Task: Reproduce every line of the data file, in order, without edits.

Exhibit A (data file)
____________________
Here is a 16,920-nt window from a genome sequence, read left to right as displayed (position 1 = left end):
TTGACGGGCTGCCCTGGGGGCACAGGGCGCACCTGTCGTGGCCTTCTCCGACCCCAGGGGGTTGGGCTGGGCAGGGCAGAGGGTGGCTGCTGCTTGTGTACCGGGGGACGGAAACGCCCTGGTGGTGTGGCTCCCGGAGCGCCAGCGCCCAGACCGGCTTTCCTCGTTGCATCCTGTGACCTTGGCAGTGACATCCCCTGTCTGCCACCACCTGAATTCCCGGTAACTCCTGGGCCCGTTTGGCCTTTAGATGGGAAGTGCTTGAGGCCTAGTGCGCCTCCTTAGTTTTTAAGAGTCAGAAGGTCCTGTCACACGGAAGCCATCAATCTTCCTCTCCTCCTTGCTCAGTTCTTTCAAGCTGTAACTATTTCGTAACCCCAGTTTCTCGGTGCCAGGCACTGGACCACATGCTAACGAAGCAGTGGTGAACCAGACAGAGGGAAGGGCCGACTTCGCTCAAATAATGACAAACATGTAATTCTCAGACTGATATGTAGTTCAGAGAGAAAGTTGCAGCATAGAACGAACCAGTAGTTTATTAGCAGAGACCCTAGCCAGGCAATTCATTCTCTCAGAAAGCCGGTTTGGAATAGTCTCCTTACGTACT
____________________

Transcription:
Here is a 16,920-nt window from a genome sequence, read left to right as displayed (position 1 = left end):
TTGACGGGCTGCCCTGGGGGCACAGGGCGCACCTGTCGTGGCCTTCTCCGACCCCAGGGGGTTGGGCTGGGCAGGGCAGAGGGTGGCTGCTGCTTGTGTACCGGGGGACGGAAACGCCCTGGTGGTGTGGCTCCCGGAGCGCCAGCGCCCAGACCGGCTTTCCTCGTTGCATCCTGTGACCTTGGCAGTGACATCCCCTGTCTGCCACCACCTGAATTCCCGGTAACTCCTGGGCCCGTTTGGCCTTTAGATGGGAAGTGCTTGAGGCCTAGTGCGCCTCCTTAGTTTTTAAGAGTCAGAAGGTCCTGTCACACGGAAGCCATCAATCTTCCTCTCCTCCTTGCTCAGTTCTTTCAAGCTGTAACTATTTCGTAACCCCAGTTTCTCGGTGCCAGGCACTGGACCACATGCTAACGAAGCAGTGGTGAACCAGACAGAGGGAAGGGCCGACTTCGCTCAAATAATGACAAACATGTAATTCTCAGACTGATATGTAGTTCAGAGAGAAAGTTGCAGCATAGAACGAACCAGTAGTTTATTAGCAGAGACCCTAGCCAGGCAATTCATTCTCTCAGAAAGCCGGTTTGGAATAGTCTCCTTACGTACT